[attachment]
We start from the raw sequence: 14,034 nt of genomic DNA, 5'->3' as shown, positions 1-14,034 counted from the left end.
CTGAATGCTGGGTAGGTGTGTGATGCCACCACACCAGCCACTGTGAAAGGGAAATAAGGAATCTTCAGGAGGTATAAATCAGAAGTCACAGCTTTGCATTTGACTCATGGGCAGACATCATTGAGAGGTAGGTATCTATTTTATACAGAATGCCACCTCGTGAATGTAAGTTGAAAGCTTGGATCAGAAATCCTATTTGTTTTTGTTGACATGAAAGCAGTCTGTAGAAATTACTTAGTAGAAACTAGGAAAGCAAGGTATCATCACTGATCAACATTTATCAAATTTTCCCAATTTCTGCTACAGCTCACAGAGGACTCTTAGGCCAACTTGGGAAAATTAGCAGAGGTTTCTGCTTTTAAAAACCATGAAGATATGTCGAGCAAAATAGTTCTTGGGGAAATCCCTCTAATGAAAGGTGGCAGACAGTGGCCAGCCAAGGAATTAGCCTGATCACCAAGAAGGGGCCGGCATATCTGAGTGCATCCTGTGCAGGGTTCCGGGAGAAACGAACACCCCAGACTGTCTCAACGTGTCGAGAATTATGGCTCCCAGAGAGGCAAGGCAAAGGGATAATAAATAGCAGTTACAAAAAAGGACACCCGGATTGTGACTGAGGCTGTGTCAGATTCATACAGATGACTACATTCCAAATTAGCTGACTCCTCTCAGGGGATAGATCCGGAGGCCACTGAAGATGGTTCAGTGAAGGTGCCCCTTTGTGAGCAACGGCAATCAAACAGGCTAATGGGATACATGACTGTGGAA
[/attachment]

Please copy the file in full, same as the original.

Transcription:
We start from the raw sequence: 14,034 nt of genomic DNA, 5'->3' as shown, positions 1-14,034 counted from the left end.
CTGAATGCTGGGTAGGTGTGTGATGCCACCACACCAGCCACTGTGAAAGGGAAATAAGGAATCTTCAGGAGGTATAAATCAGAAGTCACAGCTTTGCATTTGACTCATGGGCAGACATCATTGAGAGGTAGGTATCTATTTTATACAGAATGCCACCTCGTGAATGTAAGTTGAAAGCTTGGATCAGAAATCCTATTTGTTTTTGTTGACATGAAAGCAGTCTGTAGAAATTACTTAGTAGAAACTAGGAAAGCAAGGTATCATCACTGATCAACATTTATCAAATTTTCCCAATTTCTGCTACAGCTCACAGAGGACTCTTAGGCCAACTTGGGAAAATTAGCAGAGGTTTCTGCTTTTAAAAACCATGAAGATATGTCGAGCAAAATAGTTCTTGGGGAAATCCCTCTAATGAAAGGTGGCAGACAGTGGCCAGCCAAGGAATTAGCCTGATCACCAAGAAGGGGCCGGCATATCTGAGTGCATCCTGTGCAGGGTTCCGGGAGAAACGAACACCCCAGACTGTCTCAACGTGTCGAGAATTATGGCTCCCAGAGAGGCAAGGCAAAGGGATAATAAATAGCAGTTACAAAAAAGGACACCCGGATTGTGACTGAGGCTGTGTCAGATTCATACAGATGACTACATTCCAAATTAGCTGACTCCTCTCAGGGGATAGATCCGGAGGCCACTGAAGATGGTTCAGTGAAGGTGCCCCTTTGTGAGCAACGGCAATCAAACAGGCTAATGGGATACATGACTGTGGAA